- Marine’s Best Friend & Smack My Marine Up – Marine’s Best Friend (MBF) is a source port for MS-DOS based on Boom. It adds several enhancements like high-resolution graphics, improved AI of monsters, and helper dogs. The project was eventually discontinued, however it would later become the basis for Smack My Marine Up, a source port that added even more features like a new scripting language, a console command-line and extra demo features. MBF itself would eventually be ported to Windows, called WinMBF.
- Eternity Engine – Originally meant to power a Doom total conversion project that eventually got cancelled, the project shifted focus onto the engine itself. The engine is based on Smack My Marine Up, and has features like a scripting language, portals and polyobjects. It even has support for running Heretic on its engine. While the project was announced as cancelled on June 15th 2006, work on this source port resumed on 2009 with the latest official release made as recently as January 19th, 2014. This source port is still being worked on, with the latest SVN build uploaded on November 29th 2016.
- PrBoom – Based on Boom and MBF, this source port features an optional GL Renderer as the ability to emulate earlier source ports and engine builds in essential ways. This source port is notable for the number of non-PC devices it has been compiled for, including, but not limited to, Dreamcast, Nintendo DS and Wii. The official Doom app by iD Software was based on PrBoom. Then came PrBoom+ which featured better demo recording and viewing capabilities.
- Doomsday – A unification of jDoom, jHeretic and jHexen, this source port is focused on graphical enhancements, adding support for 3D models and smoothing of animations and objects. Recent updates includes more modern enhancements like ambient occlusion, particle physics, fogging effects and vignette effects. It also offers it’s own BSP system that is based on glBSP.
- DOS Doom – An early source port project, it is a version of the Doom’s original source code release for DOS. An interesting bit of trivia with this is that the release of the original source code was written for Linux. It also adds a few enhancements that were new at the time, like transparency, 16-bit colour and high resolution.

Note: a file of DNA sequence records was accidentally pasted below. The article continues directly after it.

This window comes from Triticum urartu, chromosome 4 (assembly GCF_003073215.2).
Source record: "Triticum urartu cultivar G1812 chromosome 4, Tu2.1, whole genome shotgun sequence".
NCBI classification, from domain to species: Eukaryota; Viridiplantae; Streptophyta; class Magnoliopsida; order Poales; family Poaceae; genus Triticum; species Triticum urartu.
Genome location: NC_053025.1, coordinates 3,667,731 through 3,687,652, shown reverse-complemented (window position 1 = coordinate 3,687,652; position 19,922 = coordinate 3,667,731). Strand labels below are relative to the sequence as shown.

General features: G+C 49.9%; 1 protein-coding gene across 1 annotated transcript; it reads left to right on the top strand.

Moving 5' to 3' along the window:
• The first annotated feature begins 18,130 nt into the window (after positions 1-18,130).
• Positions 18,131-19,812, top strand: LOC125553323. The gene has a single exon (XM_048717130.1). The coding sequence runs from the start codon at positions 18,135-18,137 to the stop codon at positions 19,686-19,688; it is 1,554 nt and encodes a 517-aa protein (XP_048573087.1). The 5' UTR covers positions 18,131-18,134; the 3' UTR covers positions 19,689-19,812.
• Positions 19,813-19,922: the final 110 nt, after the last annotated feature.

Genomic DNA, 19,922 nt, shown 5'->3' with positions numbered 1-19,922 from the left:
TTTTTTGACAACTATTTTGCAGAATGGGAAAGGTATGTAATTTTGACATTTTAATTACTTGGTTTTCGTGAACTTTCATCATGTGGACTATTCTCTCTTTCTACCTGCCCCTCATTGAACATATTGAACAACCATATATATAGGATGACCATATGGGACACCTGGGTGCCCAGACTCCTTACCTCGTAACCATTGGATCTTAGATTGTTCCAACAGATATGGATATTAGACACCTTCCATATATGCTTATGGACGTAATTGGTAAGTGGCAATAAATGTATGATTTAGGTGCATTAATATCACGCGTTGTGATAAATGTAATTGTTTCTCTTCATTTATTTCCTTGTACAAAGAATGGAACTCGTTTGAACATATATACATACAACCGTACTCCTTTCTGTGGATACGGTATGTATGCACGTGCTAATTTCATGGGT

- Doom Legacy – Derived from DOS Doom, this source port introduces a plethora of new features, including mouse look, hardware-accelerated 3D rendering, jumping, a console, 3D Floors, and its own scripting language. Linux, Windows and MacOS versions of this source port were eventually made.
- EDGE – Another source port derived from DOS Doom, this source port is notable for being one of the first to feature a definition file system that lets modders define completely new objects in the game via text files. This feature would later go on to be imitated and expanded upon with ZDoom. Eventually, 3DGE later known as Hyper3DGE, a hardware-accelerated version that offers a plethora of 3D engine features would be created from this source port.
- ZDoom – One of the most feature-rich and advanced source ports created thus far. It has its own scripting language derived from one of the Doom engine extensions introduced in Hexen. An object definition system called Decorate, that lets modders easily create new objects that can be inserted into the game, as well as modify from existing object definitions that can replace original objects on the fly during gameplay. The flexibility afforded by this source port, as well as the fact that it is currently the most well-maintained, as far as constant updates and bug fixes are concerned, makes it one of the most popular choices for Doom modders interested in editing aspects of Doom other than creating new maps.
- GZDoom – A hardware-accelerated OpenGL variant of ZDoom. While GZDoom lags behind ZDoom a few versions when it comes with features, it is the source port of choice for Doom modding projects. The extra graphical enhancements GZDoom offers over ZDoom has led to more than a few GZDoom-specific mods being made.
- Skulltag – A once-popular discontinued multiplayer-focused source port that was based on GZDoom. It featured a plethora of new game modes influenced by Quake 3: Arena and Unreal Tournament, as well as introduced a few new maps, a couple of new weapons, new items, new powerups and several new monster types. Most of these were created with the new game modes like Terminator, Invasion and Skulltag in mind. Skulltag eventually closed its doors on 7th June 2012, to be succeeded by Zandronum.
- Zandronum – The successor to Skulltag, this source port inherits almost all of the features that Skulltag once offered and boasts near-perfect compatibility with content made for Skulltag, barring any dependencies on Skulltag’s unique content. This is to Zandronum’s advantage, as this allowed the source port to pick up where Skulltag left off, and as such, largely inherit the gaming audience that used to play Skulltag. Currently, this is the de-facto source port to use when playing Doom online, and is currently slowly catching up on ZDoom on scripting and mapping features.